Canadian Manufacturing

655-unit oilsands work camp near Fort McMurray destroyed by wildfire

by The Canadian Press   

Canadian Manufacturing
Environment Operations Oil & Gas

The Horizon North-owned Blacksand Executive Lodge was levelled; Meanwhile, Syncrude CEO Mark Ward vowed there would be no layoffs because of the fire and everyone would continue being paid

Firebag steam generators at Suncor's in situ site. The company is developing cleantech alternatives to minimize water usage and greenhosue gas emissions while generating steam. PHOTO: Suncor

Suncor’s Firebag in situ site is on hot standby with minimal staffing. PHOTO: Suncor

FORT MCMURRAY, Alta.—There has been a dramatic increase in the size of a northern Alberta wildfire that has already destroyed hundreds of structures in Fort McMurray and is now licking close to the boundary with Saskatchewan.

An overnight report from Alberta Sustainable Resource Development says the blaze has now covered more than 4,200 square kilometres.

On Tuesday, Alberta Premier Rachel Notley confirmed the blaze destroyed a 655-unit work camp and was threatening two others.

Rod Graham, president of Horizon North, which owns the destroyed Blacksand Executive Lodge, said the facility was fully insured and could be rebuilt in about six months.


By Tuesday evening, one of the other threatened accommodation camps, Noralta Lodge, was reporting on Twitter that the fire was being held off the village site and there was no structural damage, but the facility was still considered at risk.

The tweet said crews were to remain overnight to keep the fire under control.

The evacuation zone, stretching about 50 kilometres north of Fort McMurray to just south of Fort MacKay, included Syncrude and Suncor facilities, along with several smaller operations.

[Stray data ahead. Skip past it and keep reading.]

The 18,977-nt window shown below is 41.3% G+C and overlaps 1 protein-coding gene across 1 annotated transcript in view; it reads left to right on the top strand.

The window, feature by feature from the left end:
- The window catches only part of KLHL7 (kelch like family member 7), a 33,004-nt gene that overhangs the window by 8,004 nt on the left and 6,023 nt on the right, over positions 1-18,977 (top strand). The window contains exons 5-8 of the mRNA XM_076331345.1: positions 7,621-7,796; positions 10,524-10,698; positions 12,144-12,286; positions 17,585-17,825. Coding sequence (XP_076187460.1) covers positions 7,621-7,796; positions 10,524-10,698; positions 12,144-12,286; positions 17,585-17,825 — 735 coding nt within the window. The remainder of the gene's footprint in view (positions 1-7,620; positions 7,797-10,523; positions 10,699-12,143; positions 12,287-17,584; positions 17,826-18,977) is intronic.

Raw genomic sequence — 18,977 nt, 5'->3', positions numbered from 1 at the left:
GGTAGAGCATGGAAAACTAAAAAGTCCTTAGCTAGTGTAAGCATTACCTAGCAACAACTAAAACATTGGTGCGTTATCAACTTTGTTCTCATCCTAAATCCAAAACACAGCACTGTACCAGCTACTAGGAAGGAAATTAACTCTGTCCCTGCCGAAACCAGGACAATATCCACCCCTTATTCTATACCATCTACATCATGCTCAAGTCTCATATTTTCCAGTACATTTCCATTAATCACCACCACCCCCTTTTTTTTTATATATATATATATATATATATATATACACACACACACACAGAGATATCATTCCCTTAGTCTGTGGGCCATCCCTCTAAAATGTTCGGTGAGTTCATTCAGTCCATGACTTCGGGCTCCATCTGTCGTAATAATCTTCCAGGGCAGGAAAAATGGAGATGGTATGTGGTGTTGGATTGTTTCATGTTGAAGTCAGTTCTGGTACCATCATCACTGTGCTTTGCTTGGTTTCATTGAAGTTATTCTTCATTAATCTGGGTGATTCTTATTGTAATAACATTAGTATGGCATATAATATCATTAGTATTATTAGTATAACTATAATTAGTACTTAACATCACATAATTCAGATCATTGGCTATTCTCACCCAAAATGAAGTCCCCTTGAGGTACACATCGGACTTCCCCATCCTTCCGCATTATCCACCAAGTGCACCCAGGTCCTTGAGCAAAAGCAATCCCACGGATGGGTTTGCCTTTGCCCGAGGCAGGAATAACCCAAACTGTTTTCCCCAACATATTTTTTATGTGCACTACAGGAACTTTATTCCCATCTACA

Mark Little, executive vice-president of Suncor, issued a tweet to employees late Tuesday night assuring them that the fire was southwest of the facility “and we have protection strategies in place to safeguard our assets.”

“What a crazy time it’s been,” he told them. “I know many of you are in difficult circumstances given your temporary accommodations and in some cases, dealing with a loss of your personal property. Hang in there—we will get through this.”

He said emergency response teams were still on site at the company’s MacKay River, East Tank Farm and base plant facilities, while its Firebag location was on “hot standby with minimal staffing.” He said a strategy was in place to evacuate those people as necessary.

Syncrude CEO Mark Ward, meanwhile, held a meeting with several hundred employees in Edmonton and assured them there would be no layoffs because of the fire situation, and everyone would continue being paid.

Suncor also told workers they would receive their normal pay on May 12, and their base salary on May 26.

It was distressing deja vu for many workers who had fled the fire before and returned in recent days to get production running again.

Jeff George, a 51-year-old Suncor worker, was moved to another camp further north. He can’t wait for life to get back to normal, he said, but is resigned to waiting it out in comfort with great food and air conditioning, pool tables and dart boards.

Planes were available to evacuate workers again if necessary, he added.

“It’s bad but it’s not as bad for us as I think people think,” said George. “They’re keeping everybody out of the way and safe … We’ve just got to be patient and hopefully we’ll get out of here soon.”

Saskatchewan authorities say the fire is now about five kilometres or less from the provincial boundary and will likely keep burning that way, although the nearest community is about 40 kilometres away.

The weather in the region remains dry and windy, but Environment Canada is forecasting four days of rain.


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